• the diaphragm as the roof,
  • the pelvic floor and hip girdle musculature as the bottom including
  • internal stabilisers of the spine and pelvis (External and internal obliques and Transverse Abdominus (TvA), Mulitfidus, Quadratus Lumbrum (QL), Psoas, Illiacus (preferably not to be thought of combined with Psoas (8)), and various ligamental structures that I’m not going into right now).

I’m our case we’ll move away from specific muscle action as soon as possible but before that we need to have an idea about what muscles are working and where they are so we can address bracing and core stiffness with some specificity as well as improved performance

*NOTE: It’s our responsibility as coaches to educate our athletes as much as will help them. I’m not saying they need to read something like this but whatever you can do to help them understand why they’re doing something is a big deal and will help create buy in and trust.*

When anybody talks about core stability a huge part of this can be perceived as “bracing”, defined as:

“anything which imparts rigidity or steadiness”

or

“to furnish, fasten, or strengthen with or as if with a brace.”

“to fix firmly; make steady; secure against pressure or impact”

“to make tight; increase the tension of.”(12)

Whilst it isn’t an exact comparison to what we’re talking about it nicely gets across the message that when we talk about bracing and core stability we are really talking about increasing rigidity,pressure, and tension throughout the body.

And here is finally where we can talk about application!!

When you ask most people who lift about bracing you get a lot of big breathes into the stomach, which is okay. It’s like having half the answer and is way better than hollowing which is, frankly, detrimental to sports performance (13). Application for you is tuning up or down the stiffness you’re creating as it’s applicable to you goal. If you’re doing a 2000m swim then maybe you don’t need to create the same tension as you would for a maximal loaded carry.

I know this isn’t super actionable, at least not straight away, but with some practice and consistent employment of the principles you can learn where and when certain levels of bracing is appropriate. More importantly you should now understand what you’re trying to achieve and why.

References:

  1. Kibler, W., Press, J. and Sciascia, A. (2006). The Role of Core Stability in Athletic Function. Sports Medicine, 36(3), pp.189-198.

  2. Akuthota, V., Ferreiro, A., Moore, T. and Fredericson, M. (2008). Core Stability Exercise Principles. Current Sports Medicine Reports, 7(1), pp.39-44.
  3. Panjabi, M. (2003). Clinical spinal instability and low back pain. Journal of Electromyography and Kinesiology, 13(4), pp.371-379.
  4. Delitto A, George SZ, Van Dillen LR, Whitman JM, Sowa G, Shekelle P, et al. Low back pain. J Orthop Sports Phys Ther. 2012;42(4):A1–57. doi:10.2519/jospt.2012.0301.
  5. Long DM, BenDebba M, Torgerson WS, Boyd RJ, Dawson EG, Hardy RW, et al. Persistent back pain and sciatica in the United States: patient characteristics. J Spinal Disord. 1996;9(1):40–58.
  6. Searle, A., Spink, M., Ho, A. and Chuter, V. (2015). Exercise interventions for the treatment of chronic low back pain: a systematic review and meta-analysis of randomised controlled trials. Clinical Rehabilitation, 29(12), pp.1155-1167.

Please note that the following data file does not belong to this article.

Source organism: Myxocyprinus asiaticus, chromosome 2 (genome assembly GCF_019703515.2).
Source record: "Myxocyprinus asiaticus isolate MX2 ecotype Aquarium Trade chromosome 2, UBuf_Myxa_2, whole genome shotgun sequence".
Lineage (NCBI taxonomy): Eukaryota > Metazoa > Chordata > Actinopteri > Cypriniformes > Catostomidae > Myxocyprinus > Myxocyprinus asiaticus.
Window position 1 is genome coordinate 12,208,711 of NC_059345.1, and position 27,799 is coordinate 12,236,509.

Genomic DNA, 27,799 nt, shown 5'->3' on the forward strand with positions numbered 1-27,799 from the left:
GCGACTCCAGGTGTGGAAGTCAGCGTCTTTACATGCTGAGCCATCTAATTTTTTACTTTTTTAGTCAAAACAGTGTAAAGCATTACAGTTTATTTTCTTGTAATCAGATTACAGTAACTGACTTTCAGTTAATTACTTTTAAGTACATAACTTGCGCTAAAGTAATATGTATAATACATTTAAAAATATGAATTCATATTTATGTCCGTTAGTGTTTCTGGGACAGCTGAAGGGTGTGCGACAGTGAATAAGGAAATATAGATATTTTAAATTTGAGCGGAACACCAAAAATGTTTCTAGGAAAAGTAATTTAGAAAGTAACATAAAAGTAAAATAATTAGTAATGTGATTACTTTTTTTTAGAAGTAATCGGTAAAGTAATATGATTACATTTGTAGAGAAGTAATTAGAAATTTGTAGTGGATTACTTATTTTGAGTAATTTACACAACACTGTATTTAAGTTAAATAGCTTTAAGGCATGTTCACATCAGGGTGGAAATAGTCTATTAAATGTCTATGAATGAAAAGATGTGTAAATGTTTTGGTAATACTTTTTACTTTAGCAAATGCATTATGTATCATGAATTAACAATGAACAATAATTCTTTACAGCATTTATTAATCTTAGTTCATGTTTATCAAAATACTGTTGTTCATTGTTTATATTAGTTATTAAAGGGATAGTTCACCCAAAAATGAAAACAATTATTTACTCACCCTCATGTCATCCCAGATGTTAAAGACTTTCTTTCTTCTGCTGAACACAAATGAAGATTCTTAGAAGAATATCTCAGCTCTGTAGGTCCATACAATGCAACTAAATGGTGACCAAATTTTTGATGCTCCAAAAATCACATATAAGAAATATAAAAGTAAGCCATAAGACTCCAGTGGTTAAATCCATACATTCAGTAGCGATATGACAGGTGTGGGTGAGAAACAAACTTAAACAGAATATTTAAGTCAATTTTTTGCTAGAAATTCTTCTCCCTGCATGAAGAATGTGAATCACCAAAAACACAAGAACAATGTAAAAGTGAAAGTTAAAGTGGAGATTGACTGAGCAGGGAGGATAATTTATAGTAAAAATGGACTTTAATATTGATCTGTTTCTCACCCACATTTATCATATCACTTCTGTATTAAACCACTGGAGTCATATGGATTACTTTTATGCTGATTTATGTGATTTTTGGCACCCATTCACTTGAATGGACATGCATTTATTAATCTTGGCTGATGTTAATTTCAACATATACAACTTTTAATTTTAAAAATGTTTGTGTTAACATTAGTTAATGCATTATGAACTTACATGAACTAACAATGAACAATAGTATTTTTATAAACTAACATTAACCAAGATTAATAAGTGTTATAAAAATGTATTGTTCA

7. Mattacola, C., Kiesel, K., Burton, L. and Cook, G. (2004). Mobility Screening for the Core. Athletic Therapy Today, 9(5), pp.38-41.
  8. McGill, S. (2009). Ultimate back fitness and performance. p.78.
  9. Kobesova, A. and Kolar, P. (2014). Developmental kinesiology: Three levels of motor control in the assessment and treatment of the motor system. Journal of Bodywork and Movement Therapies, 18(1), pp.23-33.
  10. Calatayud, J., Vinstrup, J., Jakobsen, M., Sundstrup, E., Brandt, M., Jay, K., Colado, J. and Andersen, L. (2015). Importance of mind-muscle connection during progressive resistance training. European Journal of Applied Physiology, 116(3), pp.527-533.
  11. Critchley, D. (2002). Instructing pelvic floor contraction facilitates transversus abdominis thickness increase during low-abdominal hollowing. Physiotherapy Research International, 7(2), pp.65-75.
  12. Collins, W. (2011). Collins dictionary. London: HarperCollins.
  13. McGill, S. (2009). Ultimate back fitness and performance. p.75-76.

Why Shouldn’t You Just Go It Alone?

If you’ve come to a few classes chances are you appreciate the value of having support in your training. But why do we need a helping hand as human beings? Here are some tips to help you out:

1. 86400. That’s the number of seconds in a day. And if you do a training session just going through the motions that’s 3600 seconds you will never get back. Make sure every second you are progressing the most you can

2. Making mistakes yourself sucks. The advantage of learning from others is they have done it before, failed before and can save you the stress, time and possibly injuries. Failures are natural and useful but the more you can second guess the faster you can go

3. We are programmed to survive and reproduce. That’s the only thing our instinct helps us do – everything else we learn. Trouble is, we have every opportunity to learn the wrong way as the right. Getting support means you receive the right information
4. Life is hard. We get tired, in motivated, that lure of a party invite when we know we should be training. The more this comes up, before you know it you’ve fallen out of habit. Get someone who cares you being there as much as you do and you will keep doing the thing you love.